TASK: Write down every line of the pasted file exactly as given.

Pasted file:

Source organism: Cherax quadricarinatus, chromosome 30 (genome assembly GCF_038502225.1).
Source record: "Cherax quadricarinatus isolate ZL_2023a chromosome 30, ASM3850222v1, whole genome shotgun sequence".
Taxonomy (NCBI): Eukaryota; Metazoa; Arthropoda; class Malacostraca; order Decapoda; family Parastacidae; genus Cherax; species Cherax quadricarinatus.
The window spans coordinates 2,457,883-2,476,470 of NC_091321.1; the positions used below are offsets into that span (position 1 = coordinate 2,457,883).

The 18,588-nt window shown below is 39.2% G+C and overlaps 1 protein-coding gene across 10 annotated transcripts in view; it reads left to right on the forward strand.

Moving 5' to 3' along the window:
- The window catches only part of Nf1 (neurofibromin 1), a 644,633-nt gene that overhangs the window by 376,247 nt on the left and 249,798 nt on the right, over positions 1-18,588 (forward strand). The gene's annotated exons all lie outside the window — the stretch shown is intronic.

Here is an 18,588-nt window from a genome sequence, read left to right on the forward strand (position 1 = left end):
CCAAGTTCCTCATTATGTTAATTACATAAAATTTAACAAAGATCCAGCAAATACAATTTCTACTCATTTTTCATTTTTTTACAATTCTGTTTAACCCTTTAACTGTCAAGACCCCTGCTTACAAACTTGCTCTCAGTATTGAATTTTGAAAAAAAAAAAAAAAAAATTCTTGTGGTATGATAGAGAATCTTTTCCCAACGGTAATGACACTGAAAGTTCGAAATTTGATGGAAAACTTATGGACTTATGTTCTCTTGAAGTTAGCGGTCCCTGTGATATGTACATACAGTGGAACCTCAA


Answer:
Source organism: Cherax quadricarinatus, chromosome 30 (genome assembly GCF_038502225.1).
Source record: "Cherax quadricarinatus isolate ZL_2023a chromosome 30, ASM3850222v1, whole genome shotgun sequence".
Taxonomy (NCBI): Eukaryota; Metazoa; Arthropoda; class Malacostraca; order Decapoda; family Parastacidae; genus Cherax; species Cherax quadricarinatus.
The window spans coordinates 2,457,883-2,476,470 of NC_091321.1; the positions used below are offsets into that span (position 1 = coordinate 2,457,883).

The 18,588-nt window shown below is 39.2% G+C and overlaps 1 protein-coding gene across 10 annotated transcripts in view; it reads left to right on the forward strand.

Moving 5' to 3' along the window:
- The window catches only part of Nf1 (neurofibromin 1), a 644,633-nt gene that overhangs the window by 376,247 nt on the left and 249,798 nt on the right, over positions 1-18,588 (forward strand). The gene's annotated exons all lie outside the window — the stretch shown is intronic.

Here is an 18,588-nt window from a genome sequence, read left to right on the forward strand (position 1 = left end):
CCAAGTTCCTCATTATGTTAATTACATAAAATTTAACAAAGATCCAGCAAATACAATTTCTACTCATTTTTCATTTTTTTACAATTCTGTTTAACCCTTTAACTGTCAAGACCCCTGCTTACAAACTTGCTCTCAGTATTGAATTTTGAAAAAAAAAAAAAAAAAATTCTTGTGGTATGATAGAGAATCTTTTCCCAACGGTAATGACACTGAAAGTTCGAAATTTGATGGAAAACTTATGGACTTATGTTCTCTTGAAGTTAGCGGTCCCTGTGATATGTACATACAGTGGAACCTCAA